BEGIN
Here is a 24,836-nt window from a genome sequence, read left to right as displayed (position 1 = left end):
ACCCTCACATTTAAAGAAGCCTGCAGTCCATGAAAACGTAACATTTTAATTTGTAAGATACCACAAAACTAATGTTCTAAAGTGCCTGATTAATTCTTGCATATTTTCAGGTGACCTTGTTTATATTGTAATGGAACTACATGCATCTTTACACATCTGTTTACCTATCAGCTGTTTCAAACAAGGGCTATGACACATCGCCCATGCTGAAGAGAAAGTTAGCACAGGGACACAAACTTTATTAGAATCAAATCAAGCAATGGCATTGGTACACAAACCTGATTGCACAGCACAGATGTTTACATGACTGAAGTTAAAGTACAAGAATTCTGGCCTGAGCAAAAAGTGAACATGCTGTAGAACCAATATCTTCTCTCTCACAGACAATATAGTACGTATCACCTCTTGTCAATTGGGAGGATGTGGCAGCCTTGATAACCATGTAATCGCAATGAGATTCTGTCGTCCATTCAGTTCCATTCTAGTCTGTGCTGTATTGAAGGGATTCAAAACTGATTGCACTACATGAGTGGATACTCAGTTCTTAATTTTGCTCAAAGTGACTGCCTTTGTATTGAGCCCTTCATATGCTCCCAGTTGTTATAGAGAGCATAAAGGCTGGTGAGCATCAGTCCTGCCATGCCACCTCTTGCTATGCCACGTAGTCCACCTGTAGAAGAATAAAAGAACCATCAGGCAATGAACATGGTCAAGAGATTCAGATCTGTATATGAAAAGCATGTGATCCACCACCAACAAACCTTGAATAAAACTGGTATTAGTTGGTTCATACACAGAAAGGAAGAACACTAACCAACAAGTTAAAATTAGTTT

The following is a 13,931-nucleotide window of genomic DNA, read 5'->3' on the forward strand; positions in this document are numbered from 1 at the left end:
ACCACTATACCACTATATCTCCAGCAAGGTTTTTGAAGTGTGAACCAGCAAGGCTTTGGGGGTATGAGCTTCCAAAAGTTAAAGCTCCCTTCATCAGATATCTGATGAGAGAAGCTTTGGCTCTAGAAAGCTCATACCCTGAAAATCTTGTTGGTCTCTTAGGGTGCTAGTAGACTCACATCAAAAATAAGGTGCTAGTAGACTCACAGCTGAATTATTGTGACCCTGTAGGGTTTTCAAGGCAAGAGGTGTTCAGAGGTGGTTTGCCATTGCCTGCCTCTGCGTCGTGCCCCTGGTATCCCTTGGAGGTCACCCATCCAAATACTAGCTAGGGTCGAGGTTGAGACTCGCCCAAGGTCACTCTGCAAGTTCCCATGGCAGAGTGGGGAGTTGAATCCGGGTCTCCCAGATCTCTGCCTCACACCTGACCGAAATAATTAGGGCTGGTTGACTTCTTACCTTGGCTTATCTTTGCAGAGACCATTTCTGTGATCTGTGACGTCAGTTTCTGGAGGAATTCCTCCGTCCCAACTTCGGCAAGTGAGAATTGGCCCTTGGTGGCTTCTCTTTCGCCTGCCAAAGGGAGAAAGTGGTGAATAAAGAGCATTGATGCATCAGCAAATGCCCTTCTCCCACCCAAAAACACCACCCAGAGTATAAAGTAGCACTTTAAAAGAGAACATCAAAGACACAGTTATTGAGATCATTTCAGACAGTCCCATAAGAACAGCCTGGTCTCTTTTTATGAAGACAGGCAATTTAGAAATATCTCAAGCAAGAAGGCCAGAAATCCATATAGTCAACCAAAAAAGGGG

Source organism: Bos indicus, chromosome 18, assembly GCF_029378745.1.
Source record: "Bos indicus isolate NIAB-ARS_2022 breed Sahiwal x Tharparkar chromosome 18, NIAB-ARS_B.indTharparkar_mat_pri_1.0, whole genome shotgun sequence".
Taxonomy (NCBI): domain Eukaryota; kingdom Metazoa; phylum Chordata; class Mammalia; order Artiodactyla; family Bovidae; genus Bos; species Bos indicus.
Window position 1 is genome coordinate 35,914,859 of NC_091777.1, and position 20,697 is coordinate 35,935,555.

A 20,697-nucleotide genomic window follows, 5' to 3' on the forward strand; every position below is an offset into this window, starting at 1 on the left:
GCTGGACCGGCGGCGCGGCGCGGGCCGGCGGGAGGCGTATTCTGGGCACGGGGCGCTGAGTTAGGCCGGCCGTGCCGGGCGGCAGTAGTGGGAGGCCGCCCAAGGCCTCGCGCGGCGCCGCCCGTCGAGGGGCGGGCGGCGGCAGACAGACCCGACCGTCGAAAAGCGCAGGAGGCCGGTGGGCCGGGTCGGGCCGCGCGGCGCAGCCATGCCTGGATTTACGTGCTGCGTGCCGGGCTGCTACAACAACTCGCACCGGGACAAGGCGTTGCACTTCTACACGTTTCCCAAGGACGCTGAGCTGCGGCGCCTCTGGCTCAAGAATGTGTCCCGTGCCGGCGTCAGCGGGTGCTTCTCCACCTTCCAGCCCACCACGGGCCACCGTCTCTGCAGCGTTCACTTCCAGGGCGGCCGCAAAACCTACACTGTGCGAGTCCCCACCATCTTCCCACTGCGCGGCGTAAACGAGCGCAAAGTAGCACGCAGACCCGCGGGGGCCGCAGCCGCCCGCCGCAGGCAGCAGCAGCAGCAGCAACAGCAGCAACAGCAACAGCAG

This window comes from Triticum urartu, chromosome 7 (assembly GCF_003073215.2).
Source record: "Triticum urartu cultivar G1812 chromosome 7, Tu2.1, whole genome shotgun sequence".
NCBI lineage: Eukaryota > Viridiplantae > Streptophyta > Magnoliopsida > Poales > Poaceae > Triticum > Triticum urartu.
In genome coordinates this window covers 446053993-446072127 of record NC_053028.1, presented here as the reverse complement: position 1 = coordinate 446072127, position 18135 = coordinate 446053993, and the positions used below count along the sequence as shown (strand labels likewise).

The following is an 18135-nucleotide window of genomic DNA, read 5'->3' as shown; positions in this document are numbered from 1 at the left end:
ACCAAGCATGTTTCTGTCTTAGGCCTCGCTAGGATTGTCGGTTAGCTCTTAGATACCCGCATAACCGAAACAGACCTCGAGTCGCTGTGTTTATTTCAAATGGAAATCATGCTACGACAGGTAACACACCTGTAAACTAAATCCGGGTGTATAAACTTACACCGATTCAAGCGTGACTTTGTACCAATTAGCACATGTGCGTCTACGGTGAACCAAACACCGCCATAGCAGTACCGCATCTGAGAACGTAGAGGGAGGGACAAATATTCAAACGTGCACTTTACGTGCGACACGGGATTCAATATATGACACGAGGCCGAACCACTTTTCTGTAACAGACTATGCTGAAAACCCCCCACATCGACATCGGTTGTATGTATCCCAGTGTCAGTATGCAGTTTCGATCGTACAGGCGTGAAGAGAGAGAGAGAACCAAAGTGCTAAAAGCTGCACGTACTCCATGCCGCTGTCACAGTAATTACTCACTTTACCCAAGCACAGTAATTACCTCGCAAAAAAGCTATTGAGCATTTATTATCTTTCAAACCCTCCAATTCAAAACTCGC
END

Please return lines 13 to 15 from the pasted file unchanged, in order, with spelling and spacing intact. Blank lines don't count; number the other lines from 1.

NCBI lineage: Eukaryota > Viridiplantae > Streptophyta > Magnoliopsida > Poales > Poaceae > Triticum > Triticum urartu.
In genome coordinates this window covers 446053993-446072127 of record NC_053028.1, presented here as the reverse complement: position 1 = coordinate 446072127, position 18135 = coordinate 446053993, and the positions used below count along the sequence as shown (strand labels likewise).

The following is an 18135-nucleotide window of genomic DNA, read 5'->3' as shown; positions in this document are numbered from 1 at the left end: